Eve times two equals zero

January 21, 1991|By Stephen Hunter | Stephen Hunter,Sun Film Critic

"Eve of Destruction" was created from a grisly rib pulled out of "Terminator" and inserted crudely into an inflatable woman who was then read Betty Friedan's "The Feminine Mystique" and equipped by Military Armament Corporation of Smyrna, Ga. In other words, it's a sci fi-automatic weapons-feminist revenge fantasy, and its natural audience is science fiction fans who love machine guns and hate men, all seven of them.

The set up is crude and as free of believability as it is of convincing detail. A top-secret government project to create "human bombs" -- killer robots so lifelike they can pass an X-ray exam -- goes awry when, during a test, a female robot called "Eve 8" is shot by a bank robber and reverts to a homicidal stage. Her creator, also named Eve, and a government agent set out to stop her from killing and stop the A-bomb in her brisket from going terminal.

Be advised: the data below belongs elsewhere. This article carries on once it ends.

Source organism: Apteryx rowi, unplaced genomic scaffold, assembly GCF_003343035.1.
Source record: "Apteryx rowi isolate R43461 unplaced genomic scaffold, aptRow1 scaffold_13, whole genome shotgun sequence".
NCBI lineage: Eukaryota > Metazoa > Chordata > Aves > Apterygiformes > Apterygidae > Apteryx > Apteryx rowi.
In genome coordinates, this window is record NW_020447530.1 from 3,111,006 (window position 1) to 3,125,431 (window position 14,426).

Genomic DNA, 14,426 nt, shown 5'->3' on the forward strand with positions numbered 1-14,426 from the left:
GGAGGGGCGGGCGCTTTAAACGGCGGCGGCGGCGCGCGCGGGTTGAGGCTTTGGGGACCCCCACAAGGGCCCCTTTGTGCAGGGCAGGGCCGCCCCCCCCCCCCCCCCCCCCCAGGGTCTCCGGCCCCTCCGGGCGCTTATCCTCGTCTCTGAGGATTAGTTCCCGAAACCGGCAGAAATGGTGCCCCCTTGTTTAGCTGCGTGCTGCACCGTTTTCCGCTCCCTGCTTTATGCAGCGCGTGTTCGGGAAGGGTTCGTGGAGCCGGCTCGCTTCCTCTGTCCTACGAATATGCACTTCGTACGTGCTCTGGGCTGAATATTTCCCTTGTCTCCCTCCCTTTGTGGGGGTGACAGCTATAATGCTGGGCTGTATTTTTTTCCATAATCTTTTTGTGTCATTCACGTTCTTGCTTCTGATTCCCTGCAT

The gimmick is that Eve the woman has programmed Eve the robot with her own subconscious (don't ask how, because the movie doesn't know) and so the evil machine goes back through the scientist's life eliminating the men that disappointed or enraged her.

So this movie is basically about watching a woman machine-gun men until at last she herself can be machine-gunned by a man. Are we having fun yet?

Poor Gregory Hines as the government guy doesn't get to do much except ride in a helicopter, talk on the radio and carry a preposterously large automatic pistol around. Meanwhile, his co-star Renee Soudiniduk, in the double role of Eve and her creation, struggles manfully to keep the production from bumbling into nonsense.

'Eve of


Starring Gregory Hines and Renee Soutenduk.

Directed by Duncan Gibbins.

Released by Orion.

Rated R.

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